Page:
CHAIRPERSON: Hold it. Put those questions in that order to this applicant.

MR JANUARY: In your application you mentioned that your Cape Town contact would be a certain Siphiwo Mqweso, is that correct? What was the position of this person, was he a member of the PAC Executive or a member of APLA?

MR GQOMFA: He was a member of APLA.

MR JANUARY: Was it this person who introduced you to the PAC Executive Committee, specifically to Mr Michael Siyolo?


MR JANUARY: Under what circumstances did you contact Mr Mqweso?

MR GQOMFA: He knew where we stayed, he would come and see us as our homes, or houses that we stayed at. If we had needed reinforcement, he would be the person to contact.

MR JANUARY: Was it your understanding that Mr Mqweso was a member of the local APLA unit in the Western Cape and he would be your liaison to the Local Commander units?

MR GQOMFA: The question is not clear.

MR JANUARY: Was it your understanding that Mr Mqweso in determining whether you would need reinforcements, that he would have contact with the local APLA commander units?

MR GQOMFA: What are you referring to when you are talking about commander units?

MR JANUARY: Mr Mqweso was your liaison who would check that you had reinforcements and you mentioned earlier that he was a member of APLA. Was it your understanding that he was a soldier and that he would be connected to local units of APLA?

MR GQOMFA: Let me explain this. Siphiwo Mqweso, I know him from exile. I did not know that he was in Cape Town or what he did in Cape Town. However, in the way that I was ordered, was that in case of any reinforcement, I would contact Siphiwo as I knew him and he also knew him. Is that clear?

MR JANUARY: Okay, I don't have any further questions at this point, Mr Chairman, thank you very much for the opportunity.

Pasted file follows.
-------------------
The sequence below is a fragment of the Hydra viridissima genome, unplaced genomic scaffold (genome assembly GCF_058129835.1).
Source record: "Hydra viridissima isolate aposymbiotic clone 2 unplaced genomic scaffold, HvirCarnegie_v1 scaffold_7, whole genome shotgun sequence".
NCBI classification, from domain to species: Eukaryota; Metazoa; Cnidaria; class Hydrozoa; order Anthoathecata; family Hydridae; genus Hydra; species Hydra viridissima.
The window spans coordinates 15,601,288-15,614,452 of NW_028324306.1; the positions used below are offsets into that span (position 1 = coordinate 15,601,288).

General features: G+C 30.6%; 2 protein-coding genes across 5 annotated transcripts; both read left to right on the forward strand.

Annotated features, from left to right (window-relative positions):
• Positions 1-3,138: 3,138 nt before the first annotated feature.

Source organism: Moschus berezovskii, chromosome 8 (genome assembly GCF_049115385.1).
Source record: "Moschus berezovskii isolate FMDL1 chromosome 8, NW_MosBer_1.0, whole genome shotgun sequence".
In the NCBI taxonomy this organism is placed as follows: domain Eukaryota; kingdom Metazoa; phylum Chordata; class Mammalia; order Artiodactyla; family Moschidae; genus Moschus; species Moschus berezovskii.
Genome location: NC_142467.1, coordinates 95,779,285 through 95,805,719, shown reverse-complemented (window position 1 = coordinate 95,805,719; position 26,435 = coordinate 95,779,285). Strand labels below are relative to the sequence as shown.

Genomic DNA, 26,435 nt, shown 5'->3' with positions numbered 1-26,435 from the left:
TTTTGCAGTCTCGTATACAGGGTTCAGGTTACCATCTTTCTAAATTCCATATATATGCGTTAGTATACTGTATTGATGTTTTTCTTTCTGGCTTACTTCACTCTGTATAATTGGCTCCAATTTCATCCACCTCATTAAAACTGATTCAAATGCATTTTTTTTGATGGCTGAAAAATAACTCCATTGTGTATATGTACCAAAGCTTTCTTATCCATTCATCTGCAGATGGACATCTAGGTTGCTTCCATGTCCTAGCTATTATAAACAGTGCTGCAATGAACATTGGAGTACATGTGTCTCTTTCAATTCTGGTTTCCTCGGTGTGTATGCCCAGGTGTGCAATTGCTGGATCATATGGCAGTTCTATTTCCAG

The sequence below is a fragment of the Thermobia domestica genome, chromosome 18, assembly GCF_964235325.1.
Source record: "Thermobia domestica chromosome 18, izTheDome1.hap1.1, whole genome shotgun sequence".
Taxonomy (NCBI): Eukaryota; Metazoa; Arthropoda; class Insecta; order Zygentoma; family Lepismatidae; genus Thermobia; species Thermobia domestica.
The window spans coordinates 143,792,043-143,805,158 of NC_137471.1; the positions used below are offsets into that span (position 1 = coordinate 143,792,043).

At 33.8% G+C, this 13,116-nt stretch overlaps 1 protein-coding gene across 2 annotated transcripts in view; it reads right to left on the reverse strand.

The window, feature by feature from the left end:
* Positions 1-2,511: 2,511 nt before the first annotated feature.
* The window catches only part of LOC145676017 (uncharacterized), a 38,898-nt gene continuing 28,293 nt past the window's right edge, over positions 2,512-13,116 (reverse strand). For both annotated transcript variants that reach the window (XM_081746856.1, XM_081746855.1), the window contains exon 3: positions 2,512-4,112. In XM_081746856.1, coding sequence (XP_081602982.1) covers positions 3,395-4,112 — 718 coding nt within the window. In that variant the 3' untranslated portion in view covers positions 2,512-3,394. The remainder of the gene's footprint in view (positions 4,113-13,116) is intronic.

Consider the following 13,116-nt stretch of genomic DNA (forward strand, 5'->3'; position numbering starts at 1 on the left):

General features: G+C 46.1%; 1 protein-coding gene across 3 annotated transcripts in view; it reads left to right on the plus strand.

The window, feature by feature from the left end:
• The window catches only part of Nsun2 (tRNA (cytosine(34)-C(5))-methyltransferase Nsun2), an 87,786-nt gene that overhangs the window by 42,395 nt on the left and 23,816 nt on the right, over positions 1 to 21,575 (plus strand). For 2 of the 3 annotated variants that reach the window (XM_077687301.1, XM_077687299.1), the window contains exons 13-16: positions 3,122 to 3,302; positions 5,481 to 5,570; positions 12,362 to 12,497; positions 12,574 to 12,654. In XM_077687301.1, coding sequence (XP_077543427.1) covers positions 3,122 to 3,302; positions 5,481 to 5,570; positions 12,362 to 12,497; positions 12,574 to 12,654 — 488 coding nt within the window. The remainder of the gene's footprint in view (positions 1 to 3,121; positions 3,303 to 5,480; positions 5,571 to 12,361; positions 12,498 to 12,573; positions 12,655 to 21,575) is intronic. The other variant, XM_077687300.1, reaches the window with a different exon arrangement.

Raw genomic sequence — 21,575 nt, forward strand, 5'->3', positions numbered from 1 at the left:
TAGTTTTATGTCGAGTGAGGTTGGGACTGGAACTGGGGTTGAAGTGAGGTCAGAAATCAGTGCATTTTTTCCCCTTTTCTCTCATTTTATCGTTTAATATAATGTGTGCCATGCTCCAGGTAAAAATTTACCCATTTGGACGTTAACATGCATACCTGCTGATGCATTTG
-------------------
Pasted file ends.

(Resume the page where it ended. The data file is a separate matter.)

MR PRIOR: Mr Cornelius.

CHAIRPERSON: Mr Cornelius?

MR CORNELIUS: That's right.

CHAIRPERSON: (Indistinct)

QUSETIONS BY MR CORNELIUS: I do. Mr Chairman, I am going to read a piece from my opposement to this application, plus the question.

CHAIRPERSON: I would rather you put your question, because you will have an opportunity to make a statement at the end of these proceedings, if it is convenient at that stage. So put your questions at this stage.

MR CORNELIUS: Mr Chairman, the question is and I am looking at each one, every single one of you now, directly across this table, I want to know from each one of you and your leaders, to explain to us why this was done, if there was any logical reason for what you have done to launch a senseless terrorist attack on a pub with young, cheerful, innocent students in at a time in South Africa's history when we were already on the road to democracy after you had all accepted and taken part in the accepting of an interim constitution on the 3rd of December? Is there any reason, sensible reason why you had to still continue with something like that, could you not think for yourself?